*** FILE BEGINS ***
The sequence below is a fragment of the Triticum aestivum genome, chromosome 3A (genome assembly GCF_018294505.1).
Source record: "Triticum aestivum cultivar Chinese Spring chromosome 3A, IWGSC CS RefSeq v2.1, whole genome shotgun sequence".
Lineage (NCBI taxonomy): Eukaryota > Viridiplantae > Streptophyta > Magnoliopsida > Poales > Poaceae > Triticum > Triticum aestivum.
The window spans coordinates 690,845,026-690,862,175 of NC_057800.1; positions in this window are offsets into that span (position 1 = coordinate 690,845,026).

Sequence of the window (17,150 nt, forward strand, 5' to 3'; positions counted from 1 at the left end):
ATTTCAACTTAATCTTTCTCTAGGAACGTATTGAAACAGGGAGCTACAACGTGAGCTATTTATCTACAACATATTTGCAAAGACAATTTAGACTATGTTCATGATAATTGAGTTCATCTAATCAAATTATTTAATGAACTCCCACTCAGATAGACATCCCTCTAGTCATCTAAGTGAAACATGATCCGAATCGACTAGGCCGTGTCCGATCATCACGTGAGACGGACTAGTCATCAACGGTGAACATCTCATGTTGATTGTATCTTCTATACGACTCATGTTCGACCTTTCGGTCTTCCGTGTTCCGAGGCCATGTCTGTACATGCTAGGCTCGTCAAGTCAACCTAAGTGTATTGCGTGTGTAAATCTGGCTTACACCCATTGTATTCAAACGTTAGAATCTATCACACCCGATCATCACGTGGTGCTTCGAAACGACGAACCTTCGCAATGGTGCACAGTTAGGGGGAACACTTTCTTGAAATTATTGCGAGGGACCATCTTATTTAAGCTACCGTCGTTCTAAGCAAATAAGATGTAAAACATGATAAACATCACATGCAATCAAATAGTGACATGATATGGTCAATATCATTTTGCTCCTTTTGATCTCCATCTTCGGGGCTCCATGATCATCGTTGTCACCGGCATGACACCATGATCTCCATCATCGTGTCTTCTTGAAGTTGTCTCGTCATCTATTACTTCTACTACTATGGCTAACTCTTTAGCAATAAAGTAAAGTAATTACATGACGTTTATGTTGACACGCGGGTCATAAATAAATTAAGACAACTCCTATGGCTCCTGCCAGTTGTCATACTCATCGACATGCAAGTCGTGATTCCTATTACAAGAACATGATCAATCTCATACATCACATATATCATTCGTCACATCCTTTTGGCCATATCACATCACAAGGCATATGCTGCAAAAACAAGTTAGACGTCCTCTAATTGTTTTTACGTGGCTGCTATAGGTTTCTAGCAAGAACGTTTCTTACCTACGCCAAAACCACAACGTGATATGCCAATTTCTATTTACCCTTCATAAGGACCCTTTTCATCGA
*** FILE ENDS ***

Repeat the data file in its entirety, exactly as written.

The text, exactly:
The sequence below is a fragment of the Triticum aestivum genome, chromosome 3A (genome assembly GCF_018294505.1).
Source record: "Triticum aestivum cultivar Chinese Spring chromosome 3A, IWGSC CS RefSeq v2.1, whole genome shotgun sequence".
Lineage (NCBI taxonomy): Eukaryota > Viridiplantae > Streptophyta > Magnoliopsida > Poales > Poaceae > Triticum > Triticum aestivum.
The window spans coordinates 690,845,026-690,862,175 of NC_057800.1; positions in this window are offsets into that span (position 1 = coordinate 690,845,026).

Sequence of the window (17,150 nt, forward strand, 5' to 3'; positions counted from 1 at the left end):
ATTTCAACTTAATCTTTCTCTAGGAACGTATTGAAACAGGGAGCTACAACGTGAGCTATTTATCTACAACATATTTGCAAAGACAATTTAGACTATGTTCATGATAATTGAGTTCATCTAATCAAATTATTTAATGAACTCCCACTCAGATAGACATCCCTCTAGTCATCTAAGTGAAACATGATCCGAATCGACTAGGCCGTGTCCGATCATCACGTGAGACGGACTAGTCATCAACGGTGAACATCTCATGTTGATTGTATCTTCTATACGACTCATGTTCGACCTTTCGGTCTTCCGTGTTCCGAGGCCATGTCTGTACATGCTAGGCTCGTCAAGTCAACCTAAGTGTATTGCGTGTGTAAATCTGGCTTACACCCATTGTATTCAAACGTTAGAATCTATCACACCCGATCATCACGTGGTGCTTCGAAACGACGAACCTTCGCAATGGTGCACAGTTAGGGGGAACACTTTCTTGAAATTATTGCGAGGGACCATCTTATTTAAGCTACCGTCGTTCTAAGCAAATAAGATGTAAAACATGATAAACATCACATGCAATCAAATAGTGACATGATATGGTCAATATCATTTTGCTCCTTTTGATCTCCATCTTCGGGGCTCCATGATCATCGTTGTCACCGGCATGACACCATGATCTCCATCATCGTGTCTTCTTGAAGTTGTCTCGTCATCTATTACTTCTACTACTATGGCTAACTCTTTAGCAATAAAGTAAAGTAATTACATGACGTTTATGTTGACACGCGGGTCATAAATAAATTAAGACAACTCCTATGGCTCCTGCCAGTTGTCATACTCATCGACATGCAAGTCGTGATTCCTATTACAAGAACATGATCAATCTCATACATCACATATATCATTCGTCACATCCTTTTGGCCATATCACATCACAAGGCATATGCTGCAAAAACAAGTTAGACGTCCTCTAATTGTTTTTACGTGGCTGCTATAGGTTTCTAGCAAGAACGTTTCTTACCTACGCCAAAACCACAACGTGATATGCCAATTTCTATTTACCCTTCATAAGGACCCTTTTCATCGA